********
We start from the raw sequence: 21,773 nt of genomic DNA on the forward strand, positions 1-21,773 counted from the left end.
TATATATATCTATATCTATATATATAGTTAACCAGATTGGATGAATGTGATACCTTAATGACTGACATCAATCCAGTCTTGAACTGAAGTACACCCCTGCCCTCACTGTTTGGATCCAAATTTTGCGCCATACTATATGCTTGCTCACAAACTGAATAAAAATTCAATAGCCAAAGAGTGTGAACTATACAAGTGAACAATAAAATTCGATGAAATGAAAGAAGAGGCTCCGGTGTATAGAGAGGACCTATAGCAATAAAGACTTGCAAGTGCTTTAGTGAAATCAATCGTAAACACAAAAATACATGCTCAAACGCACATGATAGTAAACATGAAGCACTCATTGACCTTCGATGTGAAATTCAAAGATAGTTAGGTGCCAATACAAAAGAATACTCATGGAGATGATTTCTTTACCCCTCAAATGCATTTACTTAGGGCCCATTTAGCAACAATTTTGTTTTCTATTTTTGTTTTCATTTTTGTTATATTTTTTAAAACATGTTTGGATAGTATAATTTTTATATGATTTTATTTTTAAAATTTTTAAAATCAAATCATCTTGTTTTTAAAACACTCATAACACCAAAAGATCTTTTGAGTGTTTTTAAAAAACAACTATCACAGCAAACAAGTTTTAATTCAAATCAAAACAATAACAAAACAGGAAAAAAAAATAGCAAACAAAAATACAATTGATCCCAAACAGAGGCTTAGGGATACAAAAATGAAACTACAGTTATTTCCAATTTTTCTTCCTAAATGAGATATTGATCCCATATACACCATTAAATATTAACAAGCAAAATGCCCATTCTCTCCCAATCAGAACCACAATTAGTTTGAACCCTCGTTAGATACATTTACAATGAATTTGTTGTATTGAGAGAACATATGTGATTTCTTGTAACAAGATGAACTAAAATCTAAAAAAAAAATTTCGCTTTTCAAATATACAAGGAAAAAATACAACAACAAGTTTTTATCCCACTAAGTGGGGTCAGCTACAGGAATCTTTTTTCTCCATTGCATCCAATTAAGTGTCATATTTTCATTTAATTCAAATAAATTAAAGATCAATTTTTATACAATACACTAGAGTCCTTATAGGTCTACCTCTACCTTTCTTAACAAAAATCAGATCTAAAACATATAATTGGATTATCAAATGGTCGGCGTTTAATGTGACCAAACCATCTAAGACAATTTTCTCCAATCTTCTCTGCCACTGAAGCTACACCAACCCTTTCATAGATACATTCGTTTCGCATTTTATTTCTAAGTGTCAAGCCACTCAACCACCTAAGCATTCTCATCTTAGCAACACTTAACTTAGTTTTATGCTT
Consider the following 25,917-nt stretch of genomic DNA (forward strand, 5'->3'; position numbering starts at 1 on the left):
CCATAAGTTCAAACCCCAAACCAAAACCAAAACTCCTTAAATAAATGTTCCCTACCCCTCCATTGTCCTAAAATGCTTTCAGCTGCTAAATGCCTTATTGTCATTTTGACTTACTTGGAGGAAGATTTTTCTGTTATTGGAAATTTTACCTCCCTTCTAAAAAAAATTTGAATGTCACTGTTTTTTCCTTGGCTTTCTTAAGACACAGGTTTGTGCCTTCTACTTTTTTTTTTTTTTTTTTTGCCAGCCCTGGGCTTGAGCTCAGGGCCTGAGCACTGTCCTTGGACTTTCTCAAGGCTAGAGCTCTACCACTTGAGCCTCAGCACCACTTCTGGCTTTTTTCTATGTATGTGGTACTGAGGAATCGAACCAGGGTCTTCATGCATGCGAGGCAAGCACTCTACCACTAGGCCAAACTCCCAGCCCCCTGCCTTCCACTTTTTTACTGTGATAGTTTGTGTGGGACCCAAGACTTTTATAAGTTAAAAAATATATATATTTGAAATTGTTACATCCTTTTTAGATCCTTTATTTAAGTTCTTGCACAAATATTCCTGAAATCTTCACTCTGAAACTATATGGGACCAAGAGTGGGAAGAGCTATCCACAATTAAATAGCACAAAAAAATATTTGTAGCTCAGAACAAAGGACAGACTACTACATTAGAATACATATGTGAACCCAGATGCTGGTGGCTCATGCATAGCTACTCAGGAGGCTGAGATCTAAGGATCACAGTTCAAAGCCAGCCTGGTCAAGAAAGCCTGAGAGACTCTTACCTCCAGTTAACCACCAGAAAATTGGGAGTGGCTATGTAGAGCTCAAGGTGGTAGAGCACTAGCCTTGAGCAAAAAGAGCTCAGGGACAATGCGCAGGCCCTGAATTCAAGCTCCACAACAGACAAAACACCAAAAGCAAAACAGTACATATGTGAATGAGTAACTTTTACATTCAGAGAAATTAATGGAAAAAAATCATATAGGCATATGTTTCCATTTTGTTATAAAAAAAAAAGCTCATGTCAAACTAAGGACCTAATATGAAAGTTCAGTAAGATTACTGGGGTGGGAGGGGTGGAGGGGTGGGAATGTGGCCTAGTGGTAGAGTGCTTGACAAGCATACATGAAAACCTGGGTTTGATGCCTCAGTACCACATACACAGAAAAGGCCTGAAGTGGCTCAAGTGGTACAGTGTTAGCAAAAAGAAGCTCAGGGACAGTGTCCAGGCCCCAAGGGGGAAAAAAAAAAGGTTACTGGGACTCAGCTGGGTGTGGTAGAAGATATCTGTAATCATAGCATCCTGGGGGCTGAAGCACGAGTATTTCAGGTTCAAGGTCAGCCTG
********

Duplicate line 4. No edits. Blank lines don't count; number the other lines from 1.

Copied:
CCATAAGTTCAAACCCCAAACCAAAACCAAAACTCCTTAAATAAATGTTCCCTACCCCTCCATTGTCCTAAAATGCTTTCAGCTGCTAAATGCCTTATTGTCATTTTGACTTACTTGGAGGAAGATTTTTCTGTTATTGGAAATTTTACCTCCCTTCTAAAAAAAATTTGAATGTCACTGTTTTTTCCTTGGCTTTCTTAAGACACAGGTTTGTGCCTTCTACTTTTTTTTTTTTTTTTTTTGCCAGCCCTGGGCTTGAGCTCAGGGCCTGAGCACTGTCCTTGGACTTTCTCAAGGCTAGAGCTCTACCACTTGAGCCTCAGCACCACTTCTGGCTTTTTTCTATGTATGTGGTACTGAGGAATCGAACCAGGGTCTTCATGCATGCGAGGCAAGCACTCTACCACTAGGCCAAACTCCCAGCCCCCTGCCTTCCACTTTTTTACTGTGATAGTTTGTGTGGGACCCAAGACTTTTATAAGTTAAAAAATATATATATTTGAAATTGTTACATCCTTTTTAGATCCTTTATTTAAGTTCTTGCACAAATATTCCTGAAATCTTCACTCTGAAACTATATGGGACCAAGAGTGGGAAGAGCTATCCACAATTAAATAGCACAAAAAAATATTTGTAGCTCAGAACAAAGGACAGACTACTACATTAGAATACATATGTGAACCCAGATGCTGGTGGCTCATGCATAGCTACTCAGGAGGCTGAGATCTAAGGATCACAGTTCAAAGCCAGCCTGGTCAAGAAAGCCTGAGAGACTCTTACCTCCAGTTAACCACCAGAAAATTGGGAGTGGCTATGTAGAGCTCAAGGTGGTAGAGCACTAGCCTTGAGCAAAAAGAGCTCAGGGACAATGCGCAGGCCCTGAATTCAAGCTCCACAACAGACAAAACACCAAAAGCAAAACAGTACATATGTGAATGAGTAACTTTTACATTCAGAGAAATTAATGGAAAAAAATCATATAGGCATATGTTTCCATTTTGTTATAAAAAAAAAAGCTCATGTCAAACTAAGGACCTAATATGAAAGTTCAGTAAGATTACTGGGGTGGGAGGGGTGGAGGGGTGGGAATGTGGCCTAGTGGTAGAGTGCTTGACAAGCATACATGAAAACCTGGGTTTGATGCCTCAGTACCACATACACAGAAAAGGCCTGAAGTGGCTCAAGTGGTACAGTGTTAGCAAAAAGAAGCTCAGGGACAGTGTCCAGGCCCCAAGGGGGAAAAAAAAAAGGTTACTGGGACTCAGCTGGGTGTGGTAGAAGATATCTGTAATCATAGCATCCTGGGGGCTGAAGCACGAGTATTTCAGGTTCAAGGTCAGCCTG